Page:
Double Jeopardy Tested in U.S. Supreme Court

Sometimes it is interesting to see how issues that look like they have nothing to do with criminal justice end up affecting criminal justice. Such was the case this week, when the United States Supreme Court made a ruling based upon whether Puerto Rico was a sovereign state or not.

Can Puerto Rico Prosecute?

We know that Puerto Rico is not a U.S. State. In fact, it has its own constitution and its own government, a power given to it by the United States in 1950. Still, the country is tied to the U.S. Federal Government and its powers are provided to it by the U.S. Essentially, Congress makes the rules. So can Puerto Rico prosecute someone who has already been prosecuted by a federal court without running afoul of the double jeopardy clause?

The question came to the high court after a man plead guilty in a U.S. court to gun dealing charges. Puerto Rico then wanted to separately prosecute that same man, for the same crimes.

Double Jeopardy

We know that the U.S. Constitution prohibits such a practice as double jeopardy. Once someone is convicted of a crime (or pleads guilty), he can not be tried again for the exact same thing—although the court has stated that a defendant can be tried in state court even if previously tried in federal court and vice versa. This is because the source of state criminal law, are the states themselves—not the federal government.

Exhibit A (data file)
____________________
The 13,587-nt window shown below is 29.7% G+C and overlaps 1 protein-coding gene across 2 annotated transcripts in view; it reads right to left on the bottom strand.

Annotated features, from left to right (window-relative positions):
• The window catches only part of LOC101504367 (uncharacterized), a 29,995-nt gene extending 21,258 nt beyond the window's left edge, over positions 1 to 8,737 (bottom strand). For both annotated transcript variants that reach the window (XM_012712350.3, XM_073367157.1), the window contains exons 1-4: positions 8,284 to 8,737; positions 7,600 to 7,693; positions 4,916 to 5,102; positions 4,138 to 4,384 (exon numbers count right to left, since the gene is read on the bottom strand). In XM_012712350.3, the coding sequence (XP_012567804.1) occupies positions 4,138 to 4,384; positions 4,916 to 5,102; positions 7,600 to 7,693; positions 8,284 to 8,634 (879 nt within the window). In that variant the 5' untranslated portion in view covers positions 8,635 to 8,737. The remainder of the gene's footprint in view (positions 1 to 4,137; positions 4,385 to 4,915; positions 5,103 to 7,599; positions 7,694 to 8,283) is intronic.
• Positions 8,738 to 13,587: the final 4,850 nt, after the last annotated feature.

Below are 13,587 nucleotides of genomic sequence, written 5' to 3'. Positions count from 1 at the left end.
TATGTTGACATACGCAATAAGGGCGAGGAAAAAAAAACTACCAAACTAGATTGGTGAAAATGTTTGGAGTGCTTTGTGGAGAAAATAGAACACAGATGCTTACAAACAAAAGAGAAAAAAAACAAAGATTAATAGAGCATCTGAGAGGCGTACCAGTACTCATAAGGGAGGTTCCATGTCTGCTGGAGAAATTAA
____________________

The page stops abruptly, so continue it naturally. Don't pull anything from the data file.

Often, you may hear of defendants in high profile cases being tried in federal court after a state court has acquitted. This is because an offense may violate laws of both the state and federal government. For example, someone who engages in stock fraud may violate state financial laws, as well as federal SEC laws. The laws and sources of power are different, and thus the defendant may be charged by both entities.

Court Says Puerto Rico is Not Completely Sovereign

Does Puerto Rico have the right to prosecute after a U.S. Federal Court has done so? They would, if they were a separate, sovereign nation unconnected with the United States.

The Court ruled that Puerto Rico was not a sovereign nation, and thus, trying the man there after he pled guilty would violate the double jeopardy clause of the constitution. The justices noted that Puerto Rico’s source of authority was Congress. In fact, Congress approved the Puerto Rican constitution when it was passed, and maintains the power to veto Puerto Rican laws (though it never exercises that power). Thus, because the source of the nation’s laws was ultimately Congress, it could not prosecute the man for something the federal government had already prosecuted him for.

Some justices in dissent felt the decision violated Puerto Rico’s freedoms as an independent nation. With its own government and its own constitution, it should be able to set its own rules, and should not be prohibited from enforcing them independently from U.S. federal courts.

Make sure your constitutional rights are protected from arrest to trial. Contact the attorneys of Brassel Alexander, LLC today for a free consultation to discuss your rights in the criminal justice system.

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